Stock requirements DRY SHEEP (maintenance) LATE PREGNANCY (day 150) 9.6MJ ME/day 15MJ ME/day (single) 6-8% CP 17MJ ME/day (twin) 10-12% CP LACTATING (Day 30) 19.5MJ ME/day 24MJ ME/day 29MJ ME/day ~ 12% CP 14% CP 15+ % CP
Stock requirements DRY COW (maintenance 600kg) WEANERS 300kg 80 MJ ME/day 35 MJ ME/day maintenance 8-10% CP 57 MJ/day gaining 0.5kg/day 76 MJ/day gaining 1.0kg/day 8,10, 13% CP respectively COW WITH CALF AT FOOT (up to 4 mths) 100 MJ ME/day 10-11% CP
Stock requirements 600kg Fresian 63 MJ ME/day maintenance + 1MJ ME/day if pregnant (1-5 months) + 20MJ ME/day at 9 months pregnant + 5MJ ME/km walked to and from dairy on hilly terrain + 5 MJ ME/L milk produced (3.2% protein, 3.6% fat) TOTAL > 200MJ ME/day + 12-18% CP (depending on production)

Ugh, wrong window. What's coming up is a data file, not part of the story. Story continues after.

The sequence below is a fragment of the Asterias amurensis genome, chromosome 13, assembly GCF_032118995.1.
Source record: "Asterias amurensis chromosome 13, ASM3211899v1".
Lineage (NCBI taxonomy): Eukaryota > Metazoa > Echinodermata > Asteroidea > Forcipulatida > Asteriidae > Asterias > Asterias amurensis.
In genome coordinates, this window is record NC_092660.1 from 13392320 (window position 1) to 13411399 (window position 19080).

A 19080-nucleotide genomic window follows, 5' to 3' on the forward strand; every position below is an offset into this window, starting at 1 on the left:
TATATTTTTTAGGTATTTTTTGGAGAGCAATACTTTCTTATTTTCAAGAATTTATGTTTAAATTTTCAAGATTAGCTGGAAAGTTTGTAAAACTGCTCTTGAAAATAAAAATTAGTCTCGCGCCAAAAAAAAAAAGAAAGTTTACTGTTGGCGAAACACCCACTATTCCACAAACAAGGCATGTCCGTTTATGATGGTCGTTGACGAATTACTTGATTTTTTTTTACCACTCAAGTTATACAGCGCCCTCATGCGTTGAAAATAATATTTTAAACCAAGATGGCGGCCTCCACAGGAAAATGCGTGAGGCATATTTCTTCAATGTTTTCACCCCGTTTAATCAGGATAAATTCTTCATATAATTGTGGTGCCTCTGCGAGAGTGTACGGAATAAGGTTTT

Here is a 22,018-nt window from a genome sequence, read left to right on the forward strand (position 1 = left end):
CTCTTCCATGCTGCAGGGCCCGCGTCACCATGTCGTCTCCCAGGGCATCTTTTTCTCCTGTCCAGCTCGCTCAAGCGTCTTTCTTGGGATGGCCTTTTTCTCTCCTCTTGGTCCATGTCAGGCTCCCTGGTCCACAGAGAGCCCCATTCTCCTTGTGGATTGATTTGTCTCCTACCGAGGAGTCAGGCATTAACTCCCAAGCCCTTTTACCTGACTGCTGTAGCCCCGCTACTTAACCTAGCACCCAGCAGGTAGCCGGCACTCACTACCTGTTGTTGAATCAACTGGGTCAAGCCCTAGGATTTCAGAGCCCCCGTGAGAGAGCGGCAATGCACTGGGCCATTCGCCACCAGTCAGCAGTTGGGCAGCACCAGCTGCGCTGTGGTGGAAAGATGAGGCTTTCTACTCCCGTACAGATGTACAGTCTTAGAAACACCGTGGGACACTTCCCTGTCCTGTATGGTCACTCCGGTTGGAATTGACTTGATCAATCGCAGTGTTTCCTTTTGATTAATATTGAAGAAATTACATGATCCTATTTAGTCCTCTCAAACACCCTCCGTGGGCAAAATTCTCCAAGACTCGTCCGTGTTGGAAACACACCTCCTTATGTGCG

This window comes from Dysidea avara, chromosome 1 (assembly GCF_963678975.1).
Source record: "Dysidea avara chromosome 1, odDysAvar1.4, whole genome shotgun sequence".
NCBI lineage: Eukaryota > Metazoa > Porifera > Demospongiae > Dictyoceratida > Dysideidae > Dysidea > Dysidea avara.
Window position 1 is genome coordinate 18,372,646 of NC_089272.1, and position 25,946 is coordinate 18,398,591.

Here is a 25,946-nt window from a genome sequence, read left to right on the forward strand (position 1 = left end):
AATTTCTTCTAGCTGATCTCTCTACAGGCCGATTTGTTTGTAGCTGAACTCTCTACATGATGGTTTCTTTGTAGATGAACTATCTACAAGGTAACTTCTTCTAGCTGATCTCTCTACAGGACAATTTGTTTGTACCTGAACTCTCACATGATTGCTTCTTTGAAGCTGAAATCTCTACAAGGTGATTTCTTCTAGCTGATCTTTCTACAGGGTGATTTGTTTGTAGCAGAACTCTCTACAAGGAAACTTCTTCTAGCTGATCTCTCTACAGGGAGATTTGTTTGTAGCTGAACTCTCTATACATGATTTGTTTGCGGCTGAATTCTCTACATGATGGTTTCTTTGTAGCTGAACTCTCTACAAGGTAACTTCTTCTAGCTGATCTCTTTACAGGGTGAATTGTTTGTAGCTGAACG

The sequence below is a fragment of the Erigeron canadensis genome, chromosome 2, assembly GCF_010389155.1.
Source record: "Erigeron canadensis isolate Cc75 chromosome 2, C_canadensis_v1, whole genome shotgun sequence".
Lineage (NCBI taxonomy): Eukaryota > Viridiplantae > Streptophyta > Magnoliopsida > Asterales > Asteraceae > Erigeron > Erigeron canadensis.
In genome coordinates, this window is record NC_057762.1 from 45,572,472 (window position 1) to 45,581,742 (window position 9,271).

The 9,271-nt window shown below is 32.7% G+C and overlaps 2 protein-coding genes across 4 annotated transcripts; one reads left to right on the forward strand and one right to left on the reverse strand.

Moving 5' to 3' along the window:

Summary • Coring silage is important – We can loan you a corer! • Subjective assessment (aroma & colour) • Consider DM • Harvest time affects quality • Think about cost of silage in c/MJ ME NOT in $/t • Stock requirements change over the season • Measure to manage Before you feed it, buy it or sell it, TEST IT!
For further information on ewe nutritional management DEPARTMENT OFPRIMARY INDUSTRIES • Lifetime Ewe Management • A program for sheep producers • KEY TOPICS: • Weaning and preparing ewes for next year’s joining • Setting up for joining/manipulating ewe condition • Linking ewe condition at joining with lambing potential • Mid-pregnancy-looking forward and planning for lambing • Late pregnancy and lambing • Economicanalysis of different feeding strategies RIST Cattle Health Course meeting 1 Fertility& Reproduction Aug 2009David Rendell